Restless leg syndrome (RLS), a sleep-depriving condition that affects over 22 million Americans, is often missed by doctors, or misdiagnosed as poor circulation, arthritis, back problems, varicose veins or even depression. However, there are certain symptoms that indicate RLS may be occurring:

  • Uncomfortable feelings in the legs, such as tingling or a “creeping” sensation, and a desire to move the limbs.
  • Discomfort in the evening, at night and while at rest.
  • Only temporary relief from walking or stretching.

The most distinctive indication of RLS (sometimes referred to as Ekbom disease) is that lying down and trying to relax activates the symptoms. As a result, most people with RLS have difficulty falling asleep and staying asleep. The resulting sleep deprivation has a negative impact on all aspects of life, including work, daily activity and personal relationships. People with RLS are often unable to concentrate, have impaired memory and struggle to complete mundane tasks. Other conditions such as diabetes and peripheral neuropathy may contribute to RLS symptoms.

There is no known cure for RLS, but the symptoms can often be minimized and may even disappear by following a simple protocol supervised by a specially trained physical therapist. Clinical treatment for RLS in physiotherapy can include:

  • Mild-to-moderate exercise: physical therapists will recommend a program of exercises that have been shown in trial studies to relieve symptoms.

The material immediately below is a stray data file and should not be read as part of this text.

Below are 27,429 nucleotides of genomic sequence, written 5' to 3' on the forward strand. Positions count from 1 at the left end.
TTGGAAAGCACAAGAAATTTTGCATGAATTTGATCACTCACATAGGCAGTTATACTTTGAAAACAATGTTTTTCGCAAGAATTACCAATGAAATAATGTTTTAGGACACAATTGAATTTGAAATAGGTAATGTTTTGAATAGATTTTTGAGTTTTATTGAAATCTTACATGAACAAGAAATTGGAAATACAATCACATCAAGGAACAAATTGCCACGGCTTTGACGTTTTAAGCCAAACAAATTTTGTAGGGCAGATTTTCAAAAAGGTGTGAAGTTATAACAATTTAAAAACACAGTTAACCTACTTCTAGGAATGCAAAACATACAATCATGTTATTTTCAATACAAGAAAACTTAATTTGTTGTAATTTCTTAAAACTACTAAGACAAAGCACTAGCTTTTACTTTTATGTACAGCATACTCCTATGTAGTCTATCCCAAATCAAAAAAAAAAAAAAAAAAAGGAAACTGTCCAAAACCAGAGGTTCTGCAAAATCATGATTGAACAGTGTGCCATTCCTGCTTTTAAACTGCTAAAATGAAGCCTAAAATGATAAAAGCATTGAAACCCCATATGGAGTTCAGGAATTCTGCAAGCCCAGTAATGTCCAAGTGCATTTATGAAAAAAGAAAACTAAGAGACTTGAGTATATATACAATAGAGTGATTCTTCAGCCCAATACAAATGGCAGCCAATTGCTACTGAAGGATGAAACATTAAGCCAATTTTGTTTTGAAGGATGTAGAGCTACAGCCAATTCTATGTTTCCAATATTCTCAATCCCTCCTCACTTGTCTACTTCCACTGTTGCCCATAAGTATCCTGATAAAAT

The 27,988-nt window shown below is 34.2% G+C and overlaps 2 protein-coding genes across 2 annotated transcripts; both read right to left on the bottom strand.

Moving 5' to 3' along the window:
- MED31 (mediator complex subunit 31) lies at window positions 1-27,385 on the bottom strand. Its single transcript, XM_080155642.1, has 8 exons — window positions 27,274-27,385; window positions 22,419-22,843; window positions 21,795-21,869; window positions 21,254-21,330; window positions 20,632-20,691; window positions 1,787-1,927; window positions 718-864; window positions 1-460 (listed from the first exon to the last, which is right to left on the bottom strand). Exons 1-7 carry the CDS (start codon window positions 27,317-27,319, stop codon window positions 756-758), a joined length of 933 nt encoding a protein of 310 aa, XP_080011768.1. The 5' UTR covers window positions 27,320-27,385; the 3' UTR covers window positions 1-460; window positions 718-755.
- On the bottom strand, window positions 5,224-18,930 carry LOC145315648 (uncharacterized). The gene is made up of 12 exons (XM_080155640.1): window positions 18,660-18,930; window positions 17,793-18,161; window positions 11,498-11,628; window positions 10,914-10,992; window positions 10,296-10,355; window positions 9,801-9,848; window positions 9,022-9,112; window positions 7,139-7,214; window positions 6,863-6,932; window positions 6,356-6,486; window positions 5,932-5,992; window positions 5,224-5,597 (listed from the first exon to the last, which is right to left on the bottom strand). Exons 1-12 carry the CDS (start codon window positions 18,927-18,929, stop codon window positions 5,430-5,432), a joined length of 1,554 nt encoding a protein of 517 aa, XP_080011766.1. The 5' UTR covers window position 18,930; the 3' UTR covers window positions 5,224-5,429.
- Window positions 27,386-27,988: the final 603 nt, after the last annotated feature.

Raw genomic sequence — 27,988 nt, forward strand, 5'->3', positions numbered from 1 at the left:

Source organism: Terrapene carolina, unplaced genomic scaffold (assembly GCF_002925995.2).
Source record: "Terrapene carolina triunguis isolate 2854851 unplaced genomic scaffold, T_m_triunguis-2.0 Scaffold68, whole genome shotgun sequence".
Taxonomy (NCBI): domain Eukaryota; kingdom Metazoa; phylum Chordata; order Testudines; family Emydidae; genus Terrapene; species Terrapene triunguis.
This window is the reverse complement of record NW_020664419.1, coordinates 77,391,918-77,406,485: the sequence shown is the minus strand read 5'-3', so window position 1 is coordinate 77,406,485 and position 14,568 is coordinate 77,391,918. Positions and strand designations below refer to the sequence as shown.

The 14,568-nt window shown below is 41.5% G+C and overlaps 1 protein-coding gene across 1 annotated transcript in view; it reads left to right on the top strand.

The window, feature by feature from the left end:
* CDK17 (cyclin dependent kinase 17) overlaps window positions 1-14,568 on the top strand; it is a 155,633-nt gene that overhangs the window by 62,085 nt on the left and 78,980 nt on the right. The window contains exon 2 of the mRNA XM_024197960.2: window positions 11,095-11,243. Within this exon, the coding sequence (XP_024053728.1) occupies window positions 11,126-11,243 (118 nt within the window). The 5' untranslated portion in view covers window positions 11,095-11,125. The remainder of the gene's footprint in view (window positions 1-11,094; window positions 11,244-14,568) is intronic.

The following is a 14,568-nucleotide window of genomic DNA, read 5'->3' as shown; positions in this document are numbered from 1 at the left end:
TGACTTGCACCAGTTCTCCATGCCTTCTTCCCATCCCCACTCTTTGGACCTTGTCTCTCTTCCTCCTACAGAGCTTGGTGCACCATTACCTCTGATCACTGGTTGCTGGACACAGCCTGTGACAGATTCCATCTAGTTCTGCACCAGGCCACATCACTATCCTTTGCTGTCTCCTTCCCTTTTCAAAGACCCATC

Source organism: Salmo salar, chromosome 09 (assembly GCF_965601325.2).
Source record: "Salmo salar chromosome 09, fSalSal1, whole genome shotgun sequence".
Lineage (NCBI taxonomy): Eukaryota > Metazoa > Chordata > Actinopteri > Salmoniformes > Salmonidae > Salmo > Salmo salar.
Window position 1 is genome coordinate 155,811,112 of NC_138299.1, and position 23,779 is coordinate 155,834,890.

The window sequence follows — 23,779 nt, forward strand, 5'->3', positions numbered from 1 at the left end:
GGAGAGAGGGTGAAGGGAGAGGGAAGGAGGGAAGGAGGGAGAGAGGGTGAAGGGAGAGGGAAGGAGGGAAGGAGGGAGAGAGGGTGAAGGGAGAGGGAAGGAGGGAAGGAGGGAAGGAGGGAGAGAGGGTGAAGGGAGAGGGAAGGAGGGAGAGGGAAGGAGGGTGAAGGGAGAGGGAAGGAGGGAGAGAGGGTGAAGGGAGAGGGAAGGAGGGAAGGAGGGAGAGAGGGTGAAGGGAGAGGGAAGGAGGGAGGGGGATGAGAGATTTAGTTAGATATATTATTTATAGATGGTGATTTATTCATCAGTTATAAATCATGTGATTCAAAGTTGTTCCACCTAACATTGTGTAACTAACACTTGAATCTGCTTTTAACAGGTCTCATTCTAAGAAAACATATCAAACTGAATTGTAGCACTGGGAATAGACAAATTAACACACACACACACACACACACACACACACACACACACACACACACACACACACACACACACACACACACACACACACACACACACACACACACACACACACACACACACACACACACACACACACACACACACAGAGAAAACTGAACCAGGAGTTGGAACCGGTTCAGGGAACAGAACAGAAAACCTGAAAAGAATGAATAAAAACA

• Stretching program: Stretching before bed appears to be effective at preventing some RLS episodes, but only if it’s combined with other lifestyle changes recommended by a physical therapist.
  • Neuro gliding exercises: sometimes referred to as “flossing”, neuro gliding is a form of stretching that releases tension in the nerve. Physical therapists may perform this exercise in the clinic and show patients how they can do the same stretch at home.
  • Relaxation exercises: relaxation techniques can relieve RLS symptoms.
  • Movement pattern re-education: typically involves neuromuscular re-education of movement, balance, coordination, kinesthetic sense, posture and one’s own sitting and standing activities.

In addition to physiotherapy treatment, changes in lifestyle can help reduce the symptoms of RLS.

 

If you suspect you may be suffering from restless leg syndrome, contact a licensed physiotherapist for a free screening. The physiotherapist will ask you to assess your symptoms in terms of their severity (mild, moderate or severe) and their impact on your pattern of sleep, daily activities and lifestyle. After a complete  assessment, the physiotherapist will be able to recommend a combination of treatment, exercises and lifestyle changes that will help you relieve your symptoms and get a good night’s rest.

 

Sources

Statistics and misdiagnoses

https://www.washingtonpost.com/national/health-science/restless-legs-syndrome-often-misdiagnosed-may-affect-as-many-as-one-in-10-adults/2013/12/06/b937e144-27a0-11e3-b3e9-d97fb087acd6_story.html

Study showing reduced symptoms after six weeks:

http://www.jabfm.org/content/19/5/487.long

Stretches to relieve RLS symptoms:

http://www.healthline.com/health/restless-leg-syndrome/exercises-to-alleviate-rls#2

http://www.ncbi.nlm.nih.gov/pmc/articles/PMC2671772/?tool=pmcentrez

Definition of movement re-education:

https://www.webpt.com/cpt-codes